It soon becomes clear that High Eldersham is very odd and doesn’t care for outsiders. So why then did they tolerate Whiteman so long? And why kill him now?

The story takes a bit of a supernatural turn and Inspector Young soon calls in his “intuitive” friend Desmond Merrion. Mr. Merrion is a bit of an expert in the supernatural and agrees that something is up.

The book descends into an occult darkness that feels almost Sherlockian. It is difficult to tell how an entire village is involved from uneducated farmers to the wealthy Sir William and his pretty daughter Mavis, odd Mr. Hollesley in love with Mavis, and the cynical Dr. Padfield.

Whether truly supernatural, the plot is most certainly evil. Inspector Young and Mr. Merrion almost lose everything trying to uncover the devilish conspirator…

30-day ebook loan courtesy of NetGalley.

Death in the Clouds by Agatha Christie

A classic locked room mystery featuring a bold, devious murder in mid air.

Somehow an old woman is murdered on a flight from Paris to London in plain view of several passengers. What might have passed as a death by wasp sting is foiled by the presence of Hercule Poirot.

Mr. Poirot is not just any detective. To most mystery readers, Agatha Christie is legend. Arguably her most treasured creation is Hercule Poirot, a short Belgian with a beautiful mustache and a penchant for truth and absolute symmetry. In this case, Poirot is one of the suspects (although not very seriously) when a murder is committed behind his back.

The murder by exotic blowpipe is so boldly, imaginatively executed that the Chief Inspector Japp is positively insulted. And yet, despite Japp’s insisting it to be mere luck, our favourite OCD detective Poirot says we must judge the end result. It is a successful murder.

This time Poirot is not accompanied by the sweet Hastings, who is a chivalrous bundle of passion and kindness, a Watson-like figure. Instead we have a French detective who believes in the psychological elements of a crime, unlike Japp, yet even he begins to doubt Poirot at times.

Despite Poirot’s frequent cry of ‘the grey cells’ and his disdain for rushing around, he does just that in this book. He follows and questions suspects, persuades them to do things for him, hunts for evidence, and generally gets so involved that it’s impossible to determine who he’s after. This one kept me guessing until the end.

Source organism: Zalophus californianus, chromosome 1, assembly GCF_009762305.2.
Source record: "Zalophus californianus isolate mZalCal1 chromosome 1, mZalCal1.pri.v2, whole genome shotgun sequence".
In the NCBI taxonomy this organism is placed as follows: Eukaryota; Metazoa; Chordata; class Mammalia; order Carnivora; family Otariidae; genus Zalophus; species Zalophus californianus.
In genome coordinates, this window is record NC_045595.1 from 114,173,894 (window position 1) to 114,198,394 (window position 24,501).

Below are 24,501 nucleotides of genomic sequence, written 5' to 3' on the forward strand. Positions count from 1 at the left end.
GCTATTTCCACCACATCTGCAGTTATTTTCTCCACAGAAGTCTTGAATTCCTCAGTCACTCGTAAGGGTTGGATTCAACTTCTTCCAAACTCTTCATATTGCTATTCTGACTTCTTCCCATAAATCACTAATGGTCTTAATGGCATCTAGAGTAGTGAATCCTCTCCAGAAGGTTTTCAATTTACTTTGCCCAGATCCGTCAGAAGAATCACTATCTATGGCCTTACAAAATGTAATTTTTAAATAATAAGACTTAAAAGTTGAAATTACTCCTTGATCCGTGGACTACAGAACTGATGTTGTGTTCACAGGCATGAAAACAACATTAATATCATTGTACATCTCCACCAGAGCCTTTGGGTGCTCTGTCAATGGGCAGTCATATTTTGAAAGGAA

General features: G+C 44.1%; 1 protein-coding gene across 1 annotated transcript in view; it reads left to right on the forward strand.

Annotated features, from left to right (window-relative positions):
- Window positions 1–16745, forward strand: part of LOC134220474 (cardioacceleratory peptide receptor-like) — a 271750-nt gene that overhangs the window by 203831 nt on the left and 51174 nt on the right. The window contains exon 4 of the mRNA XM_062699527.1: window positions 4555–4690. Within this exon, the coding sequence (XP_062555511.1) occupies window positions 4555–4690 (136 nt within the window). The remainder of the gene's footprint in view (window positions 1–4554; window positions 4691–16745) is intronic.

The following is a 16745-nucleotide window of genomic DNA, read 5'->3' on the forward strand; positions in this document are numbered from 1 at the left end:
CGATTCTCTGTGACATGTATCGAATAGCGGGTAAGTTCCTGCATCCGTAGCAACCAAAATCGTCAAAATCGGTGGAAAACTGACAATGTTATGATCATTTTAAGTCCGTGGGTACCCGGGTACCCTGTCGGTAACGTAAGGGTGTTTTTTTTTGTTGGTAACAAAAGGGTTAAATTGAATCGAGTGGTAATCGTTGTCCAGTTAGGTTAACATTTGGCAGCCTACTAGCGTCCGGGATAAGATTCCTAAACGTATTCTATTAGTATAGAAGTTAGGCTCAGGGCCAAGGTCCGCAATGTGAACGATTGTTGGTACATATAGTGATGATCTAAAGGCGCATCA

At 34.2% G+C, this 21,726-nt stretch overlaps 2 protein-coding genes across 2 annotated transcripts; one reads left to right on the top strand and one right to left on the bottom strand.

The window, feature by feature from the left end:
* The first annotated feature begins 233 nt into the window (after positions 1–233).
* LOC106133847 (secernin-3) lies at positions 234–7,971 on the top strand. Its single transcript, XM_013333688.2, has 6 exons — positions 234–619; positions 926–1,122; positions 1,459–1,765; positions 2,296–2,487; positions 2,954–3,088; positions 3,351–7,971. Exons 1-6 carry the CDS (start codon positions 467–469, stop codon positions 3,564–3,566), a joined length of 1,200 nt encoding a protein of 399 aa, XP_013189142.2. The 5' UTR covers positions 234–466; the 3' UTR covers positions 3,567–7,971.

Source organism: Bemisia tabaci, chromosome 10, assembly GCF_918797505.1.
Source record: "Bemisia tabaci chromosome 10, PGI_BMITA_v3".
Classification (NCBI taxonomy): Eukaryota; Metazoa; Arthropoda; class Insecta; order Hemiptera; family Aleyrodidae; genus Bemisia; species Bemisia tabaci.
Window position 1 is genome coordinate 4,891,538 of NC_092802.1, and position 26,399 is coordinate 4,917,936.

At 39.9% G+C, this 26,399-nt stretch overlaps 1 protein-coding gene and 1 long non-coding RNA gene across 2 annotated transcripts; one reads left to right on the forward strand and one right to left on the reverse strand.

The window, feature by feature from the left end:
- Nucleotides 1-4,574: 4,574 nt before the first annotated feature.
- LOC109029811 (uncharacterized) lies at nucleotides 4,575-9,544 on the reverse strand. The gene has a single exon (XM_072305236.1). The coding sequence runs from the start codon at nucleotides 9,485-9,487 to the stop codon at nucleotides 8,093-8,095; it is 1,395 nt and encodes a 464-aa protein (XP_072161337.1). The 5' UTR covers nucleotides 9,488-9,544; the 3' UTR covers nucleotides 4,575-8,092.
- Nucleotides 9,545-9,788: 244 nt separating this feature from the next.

Sometimes cozy murderers are sympathetic, especially when the victim turns out to be a blackmailer. But this murderer is pretty well heartless and ruthless, without even a shred of conscience…

Murder Fantastical by Patricia Moyes

A delightfully eccentric family’s refusal to sell their estate ends in murder.

What starts out as a deceptively simple murder in a tiny village proves to be a fantastically clever plot. The beloved Manciple family is eccentric to an almost unbelievable degree – even as you fall for them, you can’t help but wonder if they know far more than they let on?

All the aunts and uncles have returned to the ancestral home to vet a newcomer, the fiancé of beloved daughter Maud. But things go rather awry when the borgeouis neighbor (and successful bookie) who wouldn’t take no for answer is shot in the driveway.

Is it murder? Chief Inspector Tibbet is called in because the local policeman Sir John is too obviously a friend of the family. The head of the household, Major Manciple (who is a far cry from the stereotypical bluff major), helpfully compiles a list of suspects, motives and means for Tibbet.

But things are far from simple. Even though the plot of the victim to buy the house is fairly obvious, the story has far more depth than I expected. Vague characters like the ex-Bishop of Bugolaland and the ninety year old Aunt Dora are suspicious in their vagueness, while the Major’s darling wife Violet seems incapable of murder.